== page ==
In 1979, Galt MacDermot formed the New Pulse Jazz Band, which performs and records his original music. The band was the on-stage band in the Broadway revival of HAIR and performed at Carnegie Weill Recital Hall, Avery Fisher Hall and concert halls in the New York area.
Musicians include Galt MacDermot on keyboards, Bernard Purdie on drums, Wilbur Bascomb on Bass, Seldon Powell on alto sax, Allen Won on soprano sax, Babe Clark and Patience Higgins performed at Carnegie Weill Recital Hall, Avery Fisher Hall and concert halls in the New York area.
Musicians include Galt MacDermot on keyboards, Bernard Purdie on drums, Wilbur Bascomb on Bass, Seldon Powell on alto sax, Allen Won on soprano sax, Babe Clark and Patience Higgins on baritone sax, Lew Soloff, Mac Gollehon, Adam Penenberg, Bill Wolfson, Paul Litrenta on trumpets, Eddie Bert, Vince MacDermot, Steve Callia on trombone, George Gesslein on bass trombone and Charlie Brown, Billy Butler, L. Berlin, Steve Tropea on guitars.
Galt MacDermot's New Pulse Jazz Band is a 12 piece group based in New York and led by the keyboard player and Broadway composer (HAIR). Rather than following Swing Era and post-Swing Era big band tradition, MacDermot mixes eras and styles - mournful New Orleans brass band dirges, German brass band music, Charleston-era saxophones (MacDermot's use of the soprano sax, played by Allen 'Wing' Won, owes a lot more to Sidney Bechet than to John Coltrane), Ellington-like 'jungle' sounds, rock beats from the 60's, energetic electric bass lines from the 80's, and synthesizer sounds.
His 15 compositions and charts follow the 'Legend of the Boogie Man' as printed on the album cover, but more than this theatrical unity, there is the linear integrity of each tune. MacDermot conceives of arrangements as shifting foci of bass configurations, superimposed with solo melodies, ensemble melodies, and various countermelodies and dovetailing rhythms.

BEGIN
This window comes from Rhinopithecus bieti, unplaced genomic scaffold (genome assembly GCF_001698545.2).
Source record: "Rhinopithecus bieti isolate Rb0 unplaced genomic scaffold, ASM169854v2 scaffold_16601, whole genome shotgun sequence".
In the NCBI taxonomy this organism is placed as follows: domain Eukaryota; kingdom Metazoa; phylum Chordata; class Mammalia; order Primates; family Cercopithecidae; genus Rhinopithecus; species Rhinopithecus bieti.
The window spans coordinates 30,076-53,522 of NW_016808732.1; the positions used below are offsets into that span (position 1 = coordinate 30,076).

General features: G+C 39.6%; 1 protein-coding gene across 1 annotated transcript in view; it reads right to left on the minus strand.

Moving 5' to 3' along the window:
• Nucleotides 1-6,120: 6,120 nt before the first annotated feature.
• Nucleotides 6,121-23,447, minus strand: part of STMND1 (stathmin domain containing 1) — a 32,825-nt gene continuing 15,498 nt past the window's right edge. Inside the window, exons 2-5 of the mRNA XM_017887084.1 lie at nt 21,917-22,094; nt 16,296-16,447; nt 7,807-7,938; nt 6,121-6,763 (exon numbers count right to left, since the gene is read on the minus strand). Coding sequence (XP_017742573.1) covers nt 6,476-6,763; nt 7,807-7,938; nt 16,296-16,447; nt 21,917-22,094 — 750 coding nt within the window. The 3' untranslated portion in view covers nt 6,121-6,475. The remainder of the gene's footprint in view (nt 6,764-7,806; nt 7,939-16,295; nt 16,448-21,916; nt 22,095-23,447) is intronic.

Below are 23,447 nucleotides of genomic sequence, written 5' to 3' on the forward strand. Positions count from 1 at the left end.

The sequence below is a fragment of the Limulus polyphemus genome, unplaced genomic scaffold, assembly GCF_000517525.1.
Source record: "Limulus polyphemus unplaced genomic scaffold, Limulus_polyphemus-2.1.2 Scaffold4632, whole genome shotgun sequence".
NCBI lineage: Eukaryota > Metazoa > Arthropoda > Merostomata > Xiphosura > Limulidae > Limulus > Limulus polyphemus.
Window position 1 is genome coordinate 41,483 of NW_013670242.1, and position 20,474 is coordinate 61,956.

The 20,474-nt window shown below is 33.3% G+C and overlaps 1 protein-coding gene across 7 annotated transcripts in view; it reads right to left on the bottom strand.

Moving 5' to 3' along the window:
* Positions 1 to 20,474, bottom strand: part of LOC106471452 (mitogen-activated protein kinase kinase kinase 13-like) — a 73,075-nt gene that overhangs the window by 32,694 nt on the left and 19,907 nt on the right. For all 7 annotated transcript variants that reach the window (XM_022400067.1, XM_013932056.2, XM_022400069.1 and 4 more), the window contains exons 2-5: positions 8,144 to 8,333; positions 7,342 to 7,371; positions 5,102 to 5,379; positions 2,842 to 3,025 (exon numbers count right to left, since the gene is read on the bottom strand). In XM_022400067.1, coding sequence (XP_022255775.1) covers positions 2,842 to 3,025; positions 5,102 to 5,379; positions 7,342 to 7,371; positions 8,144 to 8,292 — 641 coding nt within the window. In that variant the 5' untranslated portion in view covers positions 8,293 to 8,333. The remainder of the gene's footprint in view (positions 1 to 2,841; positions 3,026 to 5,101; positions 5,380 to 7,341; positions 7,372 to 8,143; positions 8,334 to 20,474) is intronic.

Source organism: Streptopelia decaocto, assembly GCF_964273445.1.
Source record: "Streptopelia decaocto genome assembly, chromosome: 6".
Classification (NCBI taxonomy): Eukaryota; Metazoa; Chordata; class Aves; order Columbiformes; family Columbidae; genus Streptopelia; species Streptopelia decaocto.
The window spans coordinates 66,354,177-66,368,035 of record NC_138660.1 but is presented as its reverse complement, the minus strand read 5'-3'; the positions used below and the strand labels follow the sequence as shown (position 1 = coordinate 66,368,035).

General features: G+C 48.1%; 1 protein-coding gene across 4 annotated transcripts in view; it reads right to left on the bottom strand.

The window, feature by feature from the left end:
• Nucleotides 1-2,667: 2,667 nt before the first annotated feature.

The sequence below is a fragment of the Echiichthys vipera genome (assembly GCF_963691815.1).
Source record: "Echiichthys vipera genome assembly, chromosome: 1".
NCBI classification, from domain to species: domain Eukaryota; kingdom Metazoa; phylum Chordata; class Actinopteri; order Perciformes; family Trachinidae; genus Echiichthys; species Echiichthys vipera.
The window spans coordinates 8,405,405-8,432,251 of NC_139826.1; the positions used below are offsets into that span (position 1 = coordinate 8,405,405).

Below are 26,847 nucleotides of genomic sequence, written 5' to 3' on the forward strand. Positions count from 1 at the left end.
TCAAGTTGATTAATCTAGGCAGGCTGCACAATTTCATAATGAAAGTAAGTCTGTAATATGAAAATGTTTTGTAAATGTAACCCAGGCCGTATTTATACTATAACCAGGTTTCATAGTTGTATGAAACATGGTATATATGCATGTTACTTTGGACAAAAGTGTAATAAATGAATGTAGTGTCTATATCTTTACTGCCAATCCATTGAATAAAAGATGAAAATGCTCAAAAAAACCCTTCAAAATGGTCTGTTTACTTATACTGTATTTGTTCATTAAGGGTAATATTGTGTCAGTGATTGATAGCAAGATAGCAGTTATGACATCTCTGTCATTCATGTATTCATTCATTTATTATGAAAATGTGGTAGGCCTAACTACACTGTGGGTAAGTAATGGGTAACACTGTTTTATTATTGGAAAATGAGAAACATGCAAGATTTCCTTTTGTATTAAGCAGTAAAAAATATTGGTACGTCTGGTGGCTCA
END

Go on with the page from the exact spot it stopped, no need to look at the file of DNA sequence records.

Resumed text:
Three large-group jazz ensembles hailing from New York, Los Angeles and Dallas, respectively, are actively carving their own niches in the big band soundscape, and once again offering proof on their sophomore releases, that imagination and re-invention isn't reserved for smaller, more streamlined units.
Pianist and Broadway music composer (HAIR) Galt MacDermot leads the 21-piece New Pulse Jazz Band, one of the most amazing non-traditional horns-and-rhythm groups to surface in a long while. Boogie Man centers around 'The legend of Boogie Man', a tone poem of sorts, based on a wacky (liner) story that's akin to a 'Sleepy Hollow' for the yuppy paranoid 80's. Throughout the interconnected cuts of the wordless mini-musical, New Pulse weaves itself over a multi-colored terrain.
On 'The Boogie Man Has the Blues', bari saxist Patience Higgins offers a gravelly theme, and is imitated and expanded by a crisp muted-trumpet ensemble. Allen 'Wing' Won, whose delicate, soulful soprano work is a constant source of delight, runs with the melody, and passes it on to trombonist Vincent MacDermot who voices a strong lead over a tightly woven brass-and-saxes line. By the time the suite reaches its conclusion, MacDermot's band has traversed through sections featuring blues, foxtrot, ragtime and reggae rhythms. MacDermot avoids the traditional theme-and-improvisation approach to jazz charting, rather, his compostions find their tension in constantly fluxing melody exchanges between lead instruments and rising and falling tides of supporting quartets and quintets.
"HAIR composer Galt MacDermot got an insurance policy before bringing a jazz band into the Intar Theater at 420 W 42nd St. The name of the insurance policy is Bernard Purdie. To say that Purdie merely plays drums is to say that Einstein was good at arithmetic. His friends call him 'Pretty' Purdie, but I call him peerless."
In developing the tune, Mr. MacDermot has avoided the usual jazz practice of long solos, but instead enlivens the pieces with a constant mixture of brief ensemble and solo passages. The strong individuality of his instrumentalists -particularly Allen Won's wide-ranging soprano saxophone, the spare, biting muted trumpets of Bill Wolfson and Adam Penenberg and Vincent MacDermot's broad, brash trombone - produces a shifting kaleidoscope of musical colors that turns each piece into a multifaceted cameo.
NEW YORK TIMES
SPOTTED OWL - Galt MacDermot is a celebrated composer and pianist - but perhaps his most often overlooked achievement is his artistic depth. Jazz across decades that is still fresh.
WONISHMOM, 'Curious Reader'